As long as oil prices stay low, yes, they can.
Even though oil prices have rebounded from their March lows, the Houston-based Diamond has had to drastically cut its capital expenses budgets to offset declining profits. At the same time, the company has had to end its special dividend, which has been paid to shareholders since July 2006. Since 2010 Diamond's 75-cent per share special dividend was one of the attractive qualities of the stock.
So while management has made a prudent move to retain cash to fund current operations and future projects, shareholders have had no choice but to exit their positions. At around $22, shares are down 39% for the year to date and 52% for the past 52 weeks.
Investors fear more oil pricing pressure. In the first quarter, for instance, revenue from Diamond's Contract Drilling segment fell 12.5% year over year to just under $600 million. At the same time, the company averaged dayrate of $205,794, down from $251,396 posted last year.
The dayrate metric is important because it reflects the amount of money Diamond gets paid based on the number of days its rigs stay in operation. The company makes more money if its entire fleet remains in operation each day. Conversely, it loses money if the fleet is idle for any extended period of time.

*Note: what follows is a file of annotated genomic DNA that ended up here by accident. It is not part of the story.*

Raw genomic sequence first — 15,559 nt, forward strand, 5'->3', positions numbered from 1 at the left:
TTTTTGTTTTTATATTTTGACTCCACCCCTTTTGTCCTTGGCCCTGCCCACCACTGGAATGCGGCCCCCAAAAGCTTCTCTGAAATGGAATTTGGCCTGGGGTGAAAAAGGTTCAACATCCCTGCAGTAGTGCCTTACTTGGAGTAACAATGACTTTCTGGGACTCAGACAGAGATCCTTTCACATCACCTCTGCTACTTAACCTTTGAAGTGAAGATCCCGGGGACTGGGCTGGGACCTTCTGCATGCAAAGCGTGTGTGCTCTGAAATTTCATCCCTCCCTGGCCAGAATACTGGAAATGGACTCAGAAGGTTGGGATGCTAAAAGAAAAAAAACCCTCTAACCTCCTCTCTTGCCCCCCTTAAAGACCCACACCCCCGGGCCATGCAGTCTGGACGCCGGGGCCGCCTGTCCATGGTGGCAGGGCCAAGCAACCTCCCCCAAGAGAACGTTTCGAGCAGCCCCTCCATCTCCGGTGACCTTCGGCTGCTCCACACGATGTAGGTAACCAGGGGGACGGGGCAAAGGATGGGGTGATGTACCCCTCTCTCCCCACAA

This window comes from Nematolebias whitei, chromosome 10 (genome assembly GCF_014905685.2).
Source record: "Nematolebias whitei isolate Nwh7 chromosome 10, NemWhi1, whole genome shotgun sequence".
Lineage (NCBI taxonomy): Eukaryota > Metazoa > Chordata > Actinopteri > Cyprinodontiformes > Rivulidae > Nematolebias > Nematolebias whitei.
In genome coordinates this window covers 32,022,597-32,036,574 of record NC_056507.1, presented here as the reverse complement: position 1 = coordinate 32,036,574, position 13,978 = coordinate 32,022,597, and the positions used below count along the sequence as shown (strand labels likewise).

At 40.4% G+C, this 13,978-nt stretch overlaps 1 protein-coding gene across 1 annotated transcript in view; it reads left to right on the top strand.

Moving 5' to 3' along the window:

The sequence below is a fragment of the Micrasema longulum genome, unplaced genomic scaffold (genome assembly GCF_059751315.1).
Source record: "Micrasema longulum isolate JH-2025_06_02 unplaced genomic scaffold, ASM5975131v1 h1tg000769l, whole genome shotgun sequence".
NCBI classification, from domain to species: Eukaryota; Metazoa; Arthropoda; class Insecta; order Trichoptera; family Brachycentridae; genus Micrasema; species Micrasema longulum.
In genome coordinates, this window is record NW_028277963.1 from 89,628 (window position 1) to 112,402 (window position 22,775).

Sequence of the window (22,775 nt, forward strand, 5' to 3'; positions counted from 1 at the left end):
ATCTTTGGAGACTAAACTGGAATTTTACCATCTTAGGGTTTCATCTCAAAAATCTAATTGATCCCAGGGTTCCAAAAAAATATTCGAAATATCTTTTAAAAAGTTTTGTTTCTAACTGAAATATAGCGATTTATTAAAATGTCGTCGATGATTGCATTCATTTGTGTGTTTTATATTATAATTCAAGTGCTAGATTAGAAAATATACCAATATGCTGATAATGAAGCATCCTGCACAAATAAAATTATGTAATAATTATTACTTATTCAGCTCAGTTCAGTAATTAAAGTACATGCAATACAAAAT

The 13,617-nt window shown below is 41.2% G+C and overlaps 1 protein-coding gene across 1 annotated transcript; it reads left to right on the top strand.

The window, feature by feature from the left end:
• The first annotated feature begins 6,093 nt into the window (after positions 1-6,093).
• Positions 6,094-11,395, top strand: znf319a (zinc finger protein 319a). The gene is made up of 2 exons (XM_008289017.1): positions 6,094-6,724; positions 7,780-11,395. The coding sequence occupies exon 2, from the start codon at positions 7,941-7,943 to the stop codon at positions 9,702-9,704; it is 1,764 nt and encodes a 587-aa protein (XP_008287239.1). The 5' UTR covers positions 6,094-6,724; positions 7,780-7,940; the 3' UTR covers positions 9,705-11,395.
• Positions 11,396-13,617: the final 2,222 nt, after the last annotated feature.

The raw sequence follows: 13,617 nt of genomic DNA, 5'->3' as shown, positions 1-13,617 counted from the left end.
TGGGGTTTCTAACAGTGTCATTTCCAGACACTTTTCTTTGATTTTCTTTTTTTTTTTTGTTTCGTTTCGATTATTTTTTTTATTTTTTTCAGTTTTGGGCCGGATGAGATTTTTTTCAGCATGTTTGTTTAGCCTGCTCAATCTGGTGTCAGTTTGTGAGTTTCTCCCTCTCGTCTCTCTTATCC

In this case, the segment's 12.5% decline, combined with a 5% reduction in its Deepwater floaters business underscores how the economics of Diamond's business, is suffering. Don't expect these metrics to improve Monday, especially with oil prices still causing the broader industry to cut back on spending.
For the quarter that ended June, the average analyst earning-per-share estimate is 47 cents a share on revenue of $604.75 million, translating to year-over-year declines of 10% and 12%, respectively. For the full year, ending in December, earnings-per-share of $1.99 would mark a 36% year-over-year decline, while revenue of $2.41 billion suggests a 14% year-over-year drop.
As dire as these projections would appear, things are going to get worse. Not only is full-year 2016 revenue projected to fall some 15%, but fiscal 2016 earnings-per-share of 28 cents would mark an almost 90% year-over-year decline from projected 2015 earnings of $1.99 a share.
In other words, Diamond will be in the rough for some time.
This article is commentary by an independent contributor. At the time of publication, the author held no position in the stocks mentioned.